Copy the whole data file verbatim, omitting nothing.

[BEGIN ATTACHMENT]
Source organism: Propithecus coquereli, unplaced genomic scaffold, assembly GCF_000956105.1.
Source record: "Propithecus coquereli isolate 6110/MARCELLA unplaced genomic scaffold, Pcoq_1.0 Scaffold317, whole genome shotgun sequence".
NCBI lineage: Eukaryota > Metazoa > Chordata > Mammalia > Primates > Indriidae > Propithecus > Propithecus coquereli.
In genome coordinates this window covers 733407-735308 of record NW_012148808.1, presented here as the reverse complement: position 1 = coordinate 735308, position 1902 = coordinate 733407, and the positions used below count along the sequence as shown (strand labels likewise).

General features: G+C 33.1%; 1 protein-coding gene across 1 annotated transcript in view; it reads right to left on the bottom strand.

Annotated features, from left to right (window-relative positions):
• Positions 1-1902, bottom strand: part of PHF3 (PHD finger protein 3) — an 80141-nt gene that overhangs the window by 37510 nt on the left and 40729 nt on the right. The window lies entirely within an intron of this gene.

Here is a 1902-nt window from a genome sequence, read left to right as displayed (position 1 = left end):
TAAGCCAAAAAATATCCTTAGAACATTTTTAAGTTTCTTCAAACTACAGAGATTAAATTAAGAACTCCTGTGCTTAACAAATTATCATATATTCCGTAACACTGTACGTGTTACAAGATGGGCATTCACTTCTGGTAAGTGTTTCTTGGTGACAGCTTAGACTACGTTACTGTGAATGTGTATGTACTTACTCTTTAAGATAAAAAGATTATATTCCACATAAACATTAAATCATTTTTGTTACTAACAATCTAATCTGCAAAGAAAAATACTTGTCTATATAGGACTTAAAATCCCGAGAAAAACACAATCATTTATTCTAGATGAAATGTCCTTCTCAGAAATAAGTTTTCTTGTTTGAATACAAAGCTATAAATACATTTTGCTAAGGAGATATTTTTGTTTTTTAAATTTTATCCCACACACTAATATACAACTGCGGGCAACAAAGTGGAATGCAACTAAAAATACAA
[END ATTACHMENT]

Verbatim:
Source organism: Propithecus coquereli, unplaced genomic scaffold, assembly GCF_000956105.1.
Source record: "Propithecus coquereli isolate 6110/MARCELLA unplaced genomic scaffold, Pcoq_1.0 Scaffold317, whole genome shotgun sequence".
NCBI lineage: Eukaryota > Metazoa > Chordata > Mammalia > Primates > Indriidae > Propithecus > Propithecus coquereli.
In genome coordinates this window covers 733407-735308 of record NW_012148808.1, presented here as the reverse complement: position 1 = coordinate 735308, position 1902 = coordinate 733407, and the positions used below count along the sequence as shown (strand labels likewise).

General features: G+C 33.1%; 1 protein-coding gene across 1 annotated transcript in view; it reads right to left on the bottom strand.

Annotated features, from left to right (window-relative positions):
• Positions 1-1902, bottom strand: part of PHF3 (PHD finger protein 3) — an 80141-nt gene that overhangs the window by 37510 nt on the left and 40729 nt on the right. The window lies entirely within an intron of this gene.

Here is a 1902-nt window from a genome sequence, read left to right as displayed (position 1 = left end):
TAAGCCAAAAAATATCCTTAGAACATTTTTAAGTTTCTTCAAACTACAGAGATTAAATTAAGAACTCCTGTGCTTAACAAATTATCATATATTCCGTAACACTGTACGTGTTACAAGATGGGCATTCACTTCTGGTAAGTGTTTCTTGGTGACAGCTTAGACTACGTTACTGTGAATGTGTATGTACTTACTCTTTAAGATAAAAAGATTATATTCCACATAAACATTAAATCATTTTTGTTACTAACAATCTAATCTGCAAAGAAAAATACTTGTCTATATAGGACTTAAAATCCCGAGAAAAACACAATCATTTATTCTAGATGAAATGTCCTTCTCAGAAATAAGTTTTCTTGTTTGAATACAAAGCTATAAATACATTTTGCTAAGGAGATATTTTTGTTTTTTAAATTTTATCCCACACACTAATATACAACTGCGGGCAACAAAGTGGAATGCAACTAAAAATACAA